Temperature Defined

Temperature measures the intensity of heat to be found in one molecule of a substance. According to molecular theory as it relates to heat, temperature actually shows the speed of motion of molecules being affected by a force upon it.

Molecules are made up of atoms. These atoms have mobility. The speed at which they move is determined to be its temperature. The measurement of heat is actually a multiplication of the thermal energy to be found in one atom by the total number of atoms being affected.

The designation of degree Fahrenheit is a conventional unit of temperature used in the United States. It is a scale based on ideas put forward by a physicist in 1724. The basic unit of measurement is 0F. It is known for setting the temperature of freezing ice at 32ºF and the boiling point of water at 212ºF.

The Kelvin scale is a scale that has as its null point absolute zero. This is the point at which all thermal motion stops. It is a base unit of temperature according to the International System of Units(SI).

The Rankine scale is an absolute scale of thermodynamic temperature. Absolute zero is same on the Rankine scale and the Kelvin scale. It is determined that one Rankine degree is equal to one Fahrenheit degree.

Celsius is also known as the centrigrade scale and is recognised as a unit of measurement by the International System of Units. This unit of measurement is both a measurement of temperature and an expression of a temperature interval or the differences between two temperatures. In this scale, the freezing point of water is set at 0ºC while the boiling point of water is set at 100ºC.

Thermometers

A thermometer is something that measures temperature. To be a thermometer it must have two things. It must have a temperature sensor and a means by which to convert that temperature into a numerical value.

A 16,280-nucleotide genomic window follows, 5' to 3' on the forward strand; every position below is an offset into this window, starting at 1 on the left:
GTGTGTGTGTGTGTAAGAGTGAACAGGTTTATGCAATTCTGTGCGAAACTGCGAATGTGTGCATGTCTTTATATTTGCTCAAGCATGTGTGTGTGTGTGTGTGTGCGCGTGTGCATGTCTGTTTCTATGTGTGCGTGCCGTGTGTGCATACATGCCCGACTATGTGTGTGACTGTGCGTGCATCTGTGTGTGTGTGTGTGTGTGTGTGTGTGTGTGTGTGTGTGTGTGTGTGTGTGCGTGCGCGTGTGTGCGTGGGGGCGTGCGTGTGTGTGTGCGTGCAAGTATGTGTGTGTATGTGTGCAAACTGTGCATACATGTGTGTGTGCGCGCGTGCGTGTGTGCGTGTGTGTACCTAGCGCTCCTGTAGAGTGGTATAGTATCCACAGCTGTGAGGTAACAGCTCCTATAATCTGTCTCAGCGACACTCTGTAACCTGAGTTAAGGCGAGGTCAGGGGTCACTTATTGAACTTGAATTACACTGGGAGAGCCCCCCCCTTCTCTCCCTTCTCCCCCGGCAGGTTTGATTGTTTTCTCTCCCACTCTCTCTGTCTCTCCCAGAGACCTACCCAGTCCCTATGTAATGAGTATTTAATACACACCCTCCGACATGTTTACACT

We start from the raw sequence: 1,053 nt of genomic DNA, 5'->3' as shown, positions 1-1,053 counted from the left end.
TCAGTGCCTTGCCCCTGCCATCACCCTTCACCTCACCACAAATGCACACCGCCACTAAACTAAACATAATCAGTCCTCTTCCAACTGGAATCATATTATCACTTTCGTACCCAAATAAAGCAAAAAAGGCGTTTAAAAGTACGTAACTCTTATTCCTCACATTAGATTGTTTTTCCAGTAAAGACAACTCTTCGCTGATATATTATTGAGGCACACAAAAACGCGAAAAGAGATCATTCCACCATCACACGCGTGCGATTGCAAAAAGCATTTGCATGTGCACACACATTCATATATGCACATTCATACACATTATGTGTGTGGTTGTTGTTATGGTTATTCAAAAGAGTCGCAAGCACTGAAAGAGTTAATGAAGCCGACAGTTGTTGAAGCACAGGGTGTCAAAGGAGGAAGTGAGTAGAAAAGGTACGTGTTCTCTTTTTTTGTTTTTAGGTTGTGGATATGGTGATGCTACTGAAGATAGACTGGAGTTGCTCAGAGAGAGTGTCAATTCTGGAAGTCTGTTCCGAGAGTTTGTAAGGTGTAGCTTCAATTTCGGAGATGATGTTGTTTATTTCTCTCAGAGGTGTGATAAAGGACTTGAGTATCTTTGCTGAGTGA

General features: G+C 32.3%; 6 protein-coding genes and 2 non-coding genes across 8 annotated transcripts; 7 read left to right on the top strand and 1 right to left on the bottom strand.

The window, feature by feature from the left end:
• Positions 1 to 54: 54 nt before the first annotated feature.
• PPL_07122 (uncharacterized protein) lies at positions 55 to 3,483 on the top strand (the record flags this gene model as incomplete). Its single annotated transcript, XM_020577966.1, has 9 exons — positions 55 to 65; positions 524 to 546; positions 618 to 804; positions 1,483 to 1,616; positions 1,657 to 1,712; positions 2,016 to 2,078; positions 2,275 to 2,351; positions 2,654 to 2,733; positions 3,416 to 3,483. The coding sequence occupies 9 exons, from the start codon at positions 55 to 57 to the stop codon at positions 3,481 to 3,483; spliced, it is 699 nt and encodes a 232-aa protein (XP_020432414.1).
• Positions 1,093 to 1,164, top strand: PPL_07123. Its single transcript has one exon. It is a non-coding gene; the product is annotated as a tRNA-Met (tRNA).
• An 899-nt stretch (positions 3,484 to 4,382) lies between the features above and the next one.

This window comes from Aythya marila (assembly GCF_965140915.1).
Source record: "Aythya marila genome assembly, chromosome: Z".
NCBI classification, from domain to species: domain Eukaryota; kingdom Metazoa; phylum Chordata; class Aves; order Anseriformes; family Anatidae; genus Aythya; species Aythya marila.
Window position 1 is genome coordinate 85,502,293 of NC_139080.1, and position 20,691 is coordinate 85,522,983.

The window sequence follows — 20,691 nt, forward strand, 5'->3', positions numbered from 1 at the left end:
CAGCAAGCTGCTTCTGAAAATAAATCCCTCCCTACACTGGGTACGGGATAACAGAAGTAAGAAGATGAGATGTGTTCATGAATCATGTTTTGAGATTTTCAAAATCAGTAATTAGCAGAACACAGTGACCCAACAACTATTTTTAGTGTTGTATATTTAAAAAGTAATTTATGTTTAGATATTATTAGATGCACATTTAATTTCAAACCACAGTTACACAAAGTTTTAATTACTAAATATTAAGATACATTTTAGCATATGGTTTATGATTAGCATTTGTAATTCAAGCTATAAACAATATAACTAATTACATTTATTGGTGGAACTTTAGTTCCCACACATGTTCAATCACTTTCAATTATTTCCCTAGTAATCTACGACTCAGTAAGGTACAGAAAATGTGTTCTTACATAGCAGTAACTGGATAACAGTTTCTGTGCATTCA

All thermometers are absolute in their readings and are exact in their expression of empirical information. Thermometers are calibrated according to and in compliance with a thermodynamic absolute temperature scale. They are assessed based on their ability to determine the absolute temperature of two different items that are suspended in the same thermodynamic state. Both thermometers must agree on which item has the higher temperature or that the temperatures achieved are the same.

Thermometric Applications

Thermometers are used in a variety of measurement systems for scientific, industrial, technical, electrical, and engineering applications.

Thermometers are used in air conditioners, freezers, heaters, refrigerators, water heaters, nuclear power plants, luminescent products, items that are smaller than a micron, low temperature environments, medical field, food safety, cooking, meteorology, climatology, thermal expansion, and vapor pressure.

Some names of thermometers used are vapor pressure thermometer, Galileo thermometer, liquid crystal thermometer, infrared thermometer, fluorescence thermometer, fiber optical thermometer, electrical resistance thermometer, quartz thermometer, nuclear magnetic resonance thermometer, and a cryometer.